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Vegetal Undercurrents—Obscured Riverine Dynamics of Plant Debris

Schwab, Melissa S.; Hilton, Robert G.; Haghipour, Negar; Baronas, J. Jotautas; Eglinton, Timothy I.


Melissa S. Schwab

Robert G. Hilton

Negar Haghipour

Timothy I. Eglinton


Much attention has been focused on fine-grained sediments carried as suspended load in rivers due to their potential to transport, disperse, and preserve organic carbon (OC), while the transfer and fate of OC associated with coarser-grained sediments in fluvial systems have been less extensively studied. Here, sedimentological, geochemical, and biomolecular characteristics of sediments from river depth profiles reveal distinct hydrodynamic behavior for different pools of OC within the Mackenzie River system. Higher radiocarbon (14C) contents, low N/OC ratios, and elevated plant-derived biomarker loadings suggest a systematic transport of submerged vascular plant debris above the active riverbed in large channels both upstream of and within the delta. Subzero temperatures hinder OC degradation promoting the accumulation and waterlogging of plant detritus within the watershed. Once entrained into a channel, sustained flow strength and buoyancy prevent plant debris from settling and keep it suspended in the water column above the riverbed. Helical flow motions within meandering river segments concentrate lithogenic and organic debris near the inner river bends forming a sediment-laden plume. Moving offshore, we observe a lack of discrete, particulate OC in continental shelf sediments, suggesting preferential trapping of coarse debris within deltaic and neritic environments. The delivery of waterlogged plant detritus transport and high sediment loads during the spring flood may reduce oxygen exposure times and microbial decomposition, leading to enhanced sequestration of biospheric OC. Undercurrents enriched in coarse, relatively fresh plant fragments appear to be reoccurring features, highlighting a poorly understood yet significant mechanism operating within the terrestrial carbon cycle.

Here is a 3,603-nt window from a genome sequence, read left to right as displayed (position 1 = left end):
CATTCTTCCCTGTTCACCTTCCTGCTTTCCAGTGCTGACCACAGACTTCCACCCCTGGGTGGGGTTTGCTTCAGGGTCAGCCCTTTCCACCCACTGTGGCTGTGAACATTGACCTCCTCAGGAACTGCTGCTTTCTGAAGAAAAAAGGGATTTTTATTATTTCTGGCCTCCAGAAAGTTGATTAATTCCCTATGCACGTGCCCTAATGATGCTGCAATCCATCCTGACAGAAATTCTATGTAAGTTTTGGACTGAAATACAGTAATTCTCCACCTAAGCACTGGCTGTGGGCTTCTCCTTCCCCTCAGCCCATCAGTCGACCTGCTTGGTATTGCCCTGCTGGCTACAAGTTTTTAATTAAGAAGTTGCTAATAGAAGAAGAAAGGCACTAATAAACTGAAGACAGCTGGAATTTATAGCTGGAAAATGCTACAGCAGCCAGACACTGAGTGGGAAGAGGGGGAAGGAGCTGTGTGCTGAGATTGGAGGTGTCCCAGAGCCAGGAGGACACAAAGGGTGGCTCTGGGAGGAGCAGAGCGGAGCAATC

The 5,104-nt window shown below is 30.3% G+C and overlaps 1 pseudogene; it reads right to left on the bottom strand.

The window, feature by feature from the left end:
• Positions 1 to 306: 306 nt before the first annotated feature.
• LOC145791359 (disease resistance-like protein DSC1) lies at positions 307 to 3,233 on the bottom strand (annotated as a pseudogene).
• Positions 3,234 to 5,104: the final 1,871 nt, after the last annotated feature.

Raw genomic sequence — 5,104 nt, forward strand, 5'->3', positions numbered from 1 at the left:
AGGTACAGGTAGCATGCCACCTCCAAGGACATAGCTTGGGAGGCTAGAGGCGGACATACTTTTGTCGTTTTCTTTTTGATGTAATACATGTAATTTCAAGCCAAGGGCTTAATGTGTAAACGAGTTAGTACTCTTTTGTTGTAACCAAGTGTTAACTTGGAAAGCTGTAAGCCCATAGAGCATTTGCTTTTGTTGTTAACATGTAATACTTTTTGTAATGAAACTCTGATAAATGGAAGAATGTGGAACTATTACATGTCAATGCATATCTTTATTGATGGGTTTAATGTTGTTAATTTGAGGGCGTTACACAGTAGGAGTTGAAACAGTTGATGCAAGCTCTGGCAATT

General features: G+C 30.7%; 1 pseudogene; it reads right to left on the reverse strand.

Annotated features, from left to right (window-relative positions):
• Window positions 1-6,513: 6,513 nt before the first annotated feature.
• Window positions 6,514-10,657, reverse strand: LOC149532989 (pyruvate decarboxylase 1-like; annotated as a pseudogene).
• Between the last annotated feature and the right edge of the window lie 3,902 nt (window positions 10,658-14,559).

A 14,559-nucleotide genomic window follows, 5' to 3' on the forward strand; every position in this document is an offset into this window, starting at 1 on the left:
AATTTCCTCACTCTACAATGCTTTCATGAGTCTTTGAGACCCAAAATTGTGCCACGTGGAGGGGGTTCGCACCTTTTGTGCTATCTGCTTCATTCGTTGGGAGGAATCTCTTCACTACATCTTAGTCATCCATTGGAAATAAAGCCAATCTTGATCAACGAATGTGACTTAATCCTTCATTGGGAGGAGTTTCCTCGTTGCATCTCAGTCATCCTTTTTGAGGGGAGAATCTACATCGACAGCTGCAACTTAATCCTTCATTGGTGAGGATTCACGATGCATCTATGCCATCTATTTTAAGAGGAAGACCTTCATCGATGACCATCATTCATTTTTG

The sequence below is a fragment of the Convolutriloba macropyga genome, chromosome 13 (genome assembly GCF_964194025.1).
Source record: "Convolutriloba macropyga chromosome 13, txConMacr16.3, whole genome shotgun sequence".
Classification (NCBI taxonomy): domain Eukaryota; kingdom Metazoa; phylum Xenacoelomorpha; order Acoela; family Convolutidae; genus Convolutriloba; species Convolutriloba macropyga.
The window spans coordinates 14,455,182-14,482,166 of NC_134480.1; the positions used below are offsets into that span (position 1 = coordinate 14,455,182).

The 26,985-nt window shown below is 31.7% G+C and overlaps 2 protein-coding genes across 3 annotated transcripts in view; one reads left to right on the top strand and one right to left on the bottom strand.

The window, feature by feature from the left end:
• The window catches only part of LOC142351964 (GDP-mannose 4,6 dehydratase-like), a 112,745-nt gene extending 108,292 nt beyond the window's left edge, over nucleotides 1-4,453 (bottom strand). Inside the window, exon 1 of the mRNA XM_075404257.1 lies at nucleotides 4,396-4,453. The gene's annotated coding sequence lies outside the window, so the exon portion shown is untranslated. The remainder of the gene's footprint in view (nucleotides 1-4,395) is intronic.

Schwab, M. S., Hilton, R. G., Haghipour, N., Baronas, J. J., & Eglinton, T. I. (2022). Vegetal Undercurrents—Obscured Riverine Dynamics of Plant Debris. Journal of Geophysical Research: Biogeosciences, 127(3), Article e2021JG006726.

Journal Article Type Article
Acceptance Date Mar 2, 2022
Online Publication Date Mar 9, 2022
Publication Date 2022-03
Deposit Date Dec 19, 2023
Journal Journal of Geophysical Research: Biogeosciences
Print ISSN 2169-8953
Electronic ISSN 2169-8961
Publisher American Geophysical Union
Peer Reviewed Peer Reviewed
Volume 127
Issue 3
Article Number e2021JG006726
Keywords Paleontology; Atmospheric Science; Soil Science; Water Science and Technology; Ecology; Aquatic Science; Forestry
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